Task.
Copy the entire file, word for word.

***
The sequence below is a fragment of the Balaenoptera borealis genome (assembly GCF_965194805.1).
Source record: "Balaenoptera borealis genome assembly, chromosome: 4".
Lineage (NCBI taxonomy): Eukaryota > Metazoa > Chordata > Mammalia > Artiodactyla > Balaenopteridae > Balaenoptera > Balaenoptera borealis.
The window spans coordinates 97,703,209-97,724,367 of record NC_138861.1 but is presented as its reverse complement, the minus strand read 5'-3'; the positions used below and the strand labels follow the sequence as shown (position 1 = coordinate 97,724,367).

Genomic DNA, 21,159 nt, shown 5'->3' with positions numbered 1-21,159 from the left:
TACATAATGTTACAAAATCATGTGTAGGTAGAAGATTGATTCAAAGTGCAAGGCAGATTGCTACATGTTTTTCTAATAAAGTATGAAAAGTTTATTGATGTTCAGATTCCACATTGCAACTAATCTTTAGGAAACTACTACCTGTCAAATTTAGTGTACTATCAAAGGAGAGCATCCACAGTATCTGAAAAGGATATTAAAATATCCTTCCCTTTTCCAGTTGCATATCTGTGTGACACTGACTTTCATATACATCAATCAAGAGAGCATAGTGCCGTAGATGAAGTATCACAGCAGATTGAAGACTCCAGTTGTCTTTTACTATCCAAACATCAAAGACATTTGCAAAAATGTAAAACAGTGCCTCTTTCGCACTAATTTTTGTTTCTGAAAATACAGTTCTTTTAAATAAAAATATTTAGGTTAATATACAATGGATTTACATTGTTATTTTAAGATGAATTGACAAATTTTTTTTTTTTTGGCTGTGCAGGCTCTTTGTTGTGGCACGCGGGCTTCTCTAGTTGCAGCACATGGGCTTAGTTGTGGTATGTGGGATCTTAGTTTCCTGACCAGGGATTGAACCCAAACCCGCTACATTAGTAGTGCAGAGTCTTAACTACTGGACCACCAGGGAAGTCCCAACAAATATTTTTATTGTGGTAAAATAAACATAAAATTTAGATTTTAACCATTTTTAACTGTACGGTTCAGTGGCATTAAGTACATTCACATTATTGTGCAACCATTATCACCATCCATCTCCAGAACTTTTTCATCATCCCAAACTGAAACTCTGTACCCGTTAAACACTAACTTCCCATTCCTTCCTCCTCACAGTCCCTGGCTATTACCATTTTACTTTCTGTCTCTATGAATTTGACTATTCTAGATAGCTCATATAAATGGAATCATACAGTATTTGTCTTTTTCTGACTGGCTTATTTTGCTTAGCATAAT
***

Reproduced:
The sequence below is a fragment of the Balaenoptera borealis genome (assembly GCF_965194805.1).
Source record: "Balaenoptera borealis genome assembly, chromosome: 4".
Lineage (NCBI taxonomy): Eukaryota > Metazoa > Chordata > Mammalia > Artiodactyla > Balaenopteridae > Balaenoptera > Balaenoptera borealis.
The window spans coordinates 97,703,209-97,724,367 of record NC_138861.1 but is presented as its reverse complement, the minus strand read 5'-3'; the positions used below and the strand labels follow the sequence as shown (position 1 = coordinate 97,724,367).

Genomic DNA, 21,159 nt, shown 5'->3' with positions numbered 1-21,159 from the left:
TACATAATGTTACAAAATCATGTGTAGGTAGAAGATTGATTCAAAGTGCAAGGCAGATTGCTACATGTTTTTCTAATAAAGTATGAAAAGTTTATTGATGTTCAGATTCCACATTGCAACTAATCTTTAGGAAACTACTACCTGTCAAATTTAGTGTACTATCAAAGGAGAGCATCCACAGTATCTGAAAAGGATATTAAAATATCCTTCCCTTTTCCAGTTGCATATCTGTGTGACACTGACTTTCATATACATCAATCAAGAGAGCATAGTGCCGTAGATGAAGTATCACAGCAGATTGAAGACTCCAGTTGTCTTTTACTATCCAAACATCAAAGACATTTGCAAAAATGTAAAACAGTGCCTCTTTCGCACTAATTTTTGTTTCTGAAAATACAGTTCTTTTAAATAAAAATATTTAGGTTAATATACAATGGATTTACATTGTTATTTTAAGATGAATTGACAAATTTTTTTTTTTTTGGCTGTGCAGGCTCTTTGTTGTGGCACGCGGGCTTCTCTAGTTGCAGCACATGGGCTTAGTTGTGGTATGTGGGATCTTAGTTTCCTGACCAGGGATTGAACCCAAACCCGCTACATTAGTAGTGCAGAGTCTTAACTACTGGACCACCAGGGAAGTCCCAACAAATATTTTTATTGTGGTAAAATAAACATAAAATTTAGATTTTAACCATTTTTAACTGTACGGTTCAGTGGCATTAAGTACATTCACATTATTGTGCAACCATTATCACCATCCATCTCCAGAACTTTTTCATCATCCCAAACTGAAACTCTGTACCCGTTAAACACTAACTTCCCATTCCTTCCTCCTCACAGTCCCTGGCTATTACCATTTTACTTTCTGTCTCTATGAATTTGACTATTCTAGATAGCTCATATAAATGGAATCATACAGTATTTGTCTTTTTCTGACTGGCTTATTTTGCTTAGCATAAT